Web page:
Black Daesh, white Daesh. The former slits throats, kills, stones, cuts off hands, destroys humanity’s common heritage and despises archaeology, women and non-Muslims. The latter is better dressed and neater but does the same things. The Islamic State; Saudi Arabia. In its struggle against terrorism, the West wages war on one, but shakes hands with . . . → Read More: Is Saudi Arabia an ISIS twin
(By SALMAN MASOOD) For years, Saudi Arabia has had a hallowed status here, considered above question or criticism. Yet the hajj stampedenear Mecca last month has taken some of the luster off the exalted image of the kingdom.
Scores of Pakistani pilgrims were killed in the . . . → Read More: Post Hajj stampede Saudi popularity down in Pakistan
Since 1997 Nawaz Sharif has unflinchingly espoused the cause of peace with India. But vested interests and domestic political compulsions in both countries have never allowed his initiatives to come to fruition.
In 1997, Mr Sharif designed the composite dialogue with India’s Prime Minister Inder Kumar Gujral but the latter couldn’t sell Kashmir’s inclusion in . . . → Read More: Why Sharif’s peace strategy has flaws
Leaked documents suggest vote-trading deal was conducted to enable nations to secure a seat at UN’s influential body.
Britain conducted secret vote-trading deals with Saudi Arabia to ensure both states were elected to the UN human rights council (UNHRC), according to leaked diplomatic cables.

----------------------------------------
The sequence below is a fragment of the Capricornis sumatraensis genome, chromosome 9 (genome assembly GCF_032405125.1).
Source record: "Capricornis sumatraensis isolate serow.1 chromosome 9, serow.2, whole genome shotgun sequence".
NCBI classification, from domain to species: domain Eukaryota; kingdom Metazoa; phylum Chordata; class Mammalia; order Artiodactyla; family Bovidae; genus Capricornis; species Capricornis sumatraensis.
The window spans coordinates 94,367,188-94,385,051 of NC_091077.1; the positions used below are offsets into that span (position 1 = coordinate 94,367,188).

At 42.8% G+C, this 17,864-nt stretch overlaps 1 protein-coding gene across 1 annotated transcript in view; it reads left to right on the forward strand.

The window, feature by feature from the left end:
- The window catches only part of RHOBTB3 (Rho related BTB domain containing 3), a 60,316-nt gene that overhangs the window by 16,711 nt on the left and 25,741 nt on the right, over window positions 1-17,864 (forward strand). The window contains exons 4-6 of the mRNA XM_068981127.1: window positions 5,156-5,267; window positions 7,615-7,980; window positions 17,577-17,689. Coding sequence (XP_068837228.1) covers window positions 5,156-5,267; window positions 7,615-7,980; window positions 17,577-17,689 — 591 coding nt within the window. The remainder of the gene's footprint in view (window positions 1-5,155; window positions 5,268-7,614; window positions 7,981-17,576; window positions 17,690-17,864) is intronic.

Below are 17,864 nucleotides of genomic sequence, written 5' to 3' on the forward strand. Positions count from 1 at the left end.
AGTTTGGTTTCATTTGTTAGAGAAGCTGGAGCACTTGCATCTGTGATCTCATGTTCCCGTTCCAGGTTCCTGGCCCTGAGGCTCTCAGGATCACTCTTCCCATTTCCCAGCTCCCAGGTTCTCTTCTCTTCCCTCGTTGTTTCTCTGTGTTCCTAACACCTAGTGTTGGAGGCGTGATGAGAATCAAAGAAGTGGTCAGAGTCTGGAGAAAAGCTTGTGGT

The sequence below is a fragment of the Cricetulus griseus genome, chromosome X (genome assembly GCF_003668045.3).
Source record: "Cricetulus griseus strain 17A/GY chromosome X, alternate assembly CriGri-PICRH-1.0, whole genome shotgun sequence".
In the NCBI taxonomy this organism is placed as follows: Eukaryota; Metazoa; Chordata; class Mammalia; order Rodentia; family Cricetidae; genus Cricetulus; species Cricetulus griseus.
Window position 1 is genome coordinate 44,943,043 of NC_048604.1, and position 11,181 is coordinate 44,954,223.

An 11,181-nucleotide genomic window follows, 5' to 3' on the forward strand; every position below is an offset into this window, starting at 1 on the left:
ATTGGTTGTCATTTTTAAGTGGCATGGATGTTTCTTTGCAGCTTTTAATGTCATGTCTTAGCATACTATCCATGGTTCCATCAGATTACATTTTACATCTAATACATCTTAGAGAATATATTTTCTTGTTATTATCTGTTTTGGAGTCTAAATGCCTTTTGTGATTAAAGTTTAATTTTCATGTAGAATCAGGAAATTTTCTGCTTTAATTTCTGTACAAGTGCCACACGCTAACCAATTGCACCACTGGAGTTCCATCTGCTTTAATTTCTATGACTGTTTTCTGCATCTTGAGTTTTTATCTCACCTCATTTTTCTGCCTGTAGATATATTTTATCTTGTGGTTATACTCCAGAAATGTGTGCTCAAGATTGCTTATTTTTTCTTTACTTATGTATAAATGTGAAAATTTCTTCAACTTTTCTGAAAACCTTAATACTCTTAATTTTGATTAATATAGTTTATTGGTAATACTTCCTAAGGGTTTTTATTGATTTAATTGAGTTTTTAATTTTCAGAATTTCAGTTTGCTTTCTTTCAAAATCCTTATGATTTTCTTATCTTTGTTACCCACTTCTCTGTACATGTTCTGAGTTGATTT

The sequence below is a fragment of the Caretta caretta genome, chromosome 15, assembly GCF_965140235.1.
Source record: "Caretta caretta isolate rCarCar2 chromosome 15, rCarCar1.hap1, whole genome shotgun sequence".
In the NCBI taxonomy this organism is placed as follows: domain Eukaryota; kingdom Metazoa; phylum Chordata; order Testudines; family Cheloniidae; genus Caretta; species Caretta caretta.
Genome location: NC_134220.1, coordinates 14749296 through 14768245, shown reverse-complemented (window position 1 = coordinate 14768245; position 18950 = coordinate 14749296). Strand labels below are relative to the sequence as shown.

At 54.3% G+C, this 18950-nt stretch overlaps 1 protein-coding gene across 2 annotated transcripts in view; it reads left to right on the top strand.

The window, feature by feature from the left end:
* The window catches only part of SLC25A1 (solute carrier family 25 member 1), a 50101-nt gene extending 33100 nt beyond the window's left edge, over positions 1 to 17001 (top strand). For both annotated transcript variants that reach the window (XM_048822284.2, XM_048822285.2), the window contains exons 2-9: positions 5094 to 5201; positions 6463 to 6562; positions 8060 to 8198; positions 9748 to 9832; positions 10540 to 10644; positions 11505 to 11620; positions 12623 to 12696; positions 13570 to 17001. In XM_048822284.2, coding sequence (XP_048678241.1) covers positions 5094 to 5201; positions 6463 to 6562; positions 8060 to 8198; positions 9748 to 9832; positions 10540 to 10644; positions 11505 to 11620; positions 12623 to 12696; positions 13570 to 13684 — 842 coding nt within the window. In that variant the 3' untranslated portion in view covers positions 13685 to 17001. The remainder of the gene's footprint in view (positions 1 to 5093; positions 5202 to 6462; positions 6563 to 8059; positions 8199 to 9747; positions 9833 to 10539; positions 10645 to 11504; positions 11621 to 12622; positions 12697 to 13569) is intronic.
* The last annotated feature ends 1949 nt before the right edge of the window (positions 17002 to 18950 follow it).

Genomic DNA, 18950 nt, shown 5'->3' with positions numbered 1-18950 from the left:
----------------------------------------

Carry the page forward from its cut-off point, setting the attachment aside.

The elevation of the Saudi kingdom to one of the UN’s . . . → Read More: Is Saudi Arabia falling into UK’s trap over Human Rights Council place?
The United Nations has been criticised for handing Saudi Arabia a key human rights role – despite the country having “arguably the worst record in the world” on freedoms for women, minorities and dissidents.
Critics, including the wife of imprisoned pro-democracy blogger Raif Badawi – sentenced to 1,000 lashes for blogging about free speech . . . → Read More: Is Saudi Arabia fit to lead UN Human Rights panel
(By Michael Doran, Michael Pregent, Eric B. Brown and Peter Rough) On June 10, 2014, a little over a year ago, the forces of the Islamic State of Iraq and Syria (IS) shocked the world by seizing Mosul, the second largest city in Iraq. The government in Baghdad watched helplessly as its security forces crumbled . . . → Read More: How to eliminate Islamic State
(By NAWEEN A. MANGI) SINDH is home to a large youth population that is utterly frustrated, bitter and angry. They are also an incredible social, economic and psychological burden for their struggling families and impoverished communities.
The tale is similar all across rural Sindh. Farm workers who tend land owned by someone else aspire to . . . → Read More: Recognising Dignity
The dramatic arrival of Da’ish (ISIS) on the stage of Iraq has shocked many in the West. Many have been perplexed — and horrified — by its violence and its evident magnetism for Sunni youth. But more than this, they find Saudi Arabia’s ambivalence in the face of this manifestation both troubling and inexplicable, . . . → Read More: Is ISIS a mutation of Saudi Arabia’s Wahhabism?
Late on Friday, the CIA’s Office of the Inspector General finally released the findings of its internal investigation, concluded in 2005, into intelligence failures leading up to the attacks of September 11, 2001. The few sections left un-redacted in the 500-page report do not appear to offer any major revelations.
But the very final section . . . → Read More: Some insight into Saudi Arabia’s role in 9/11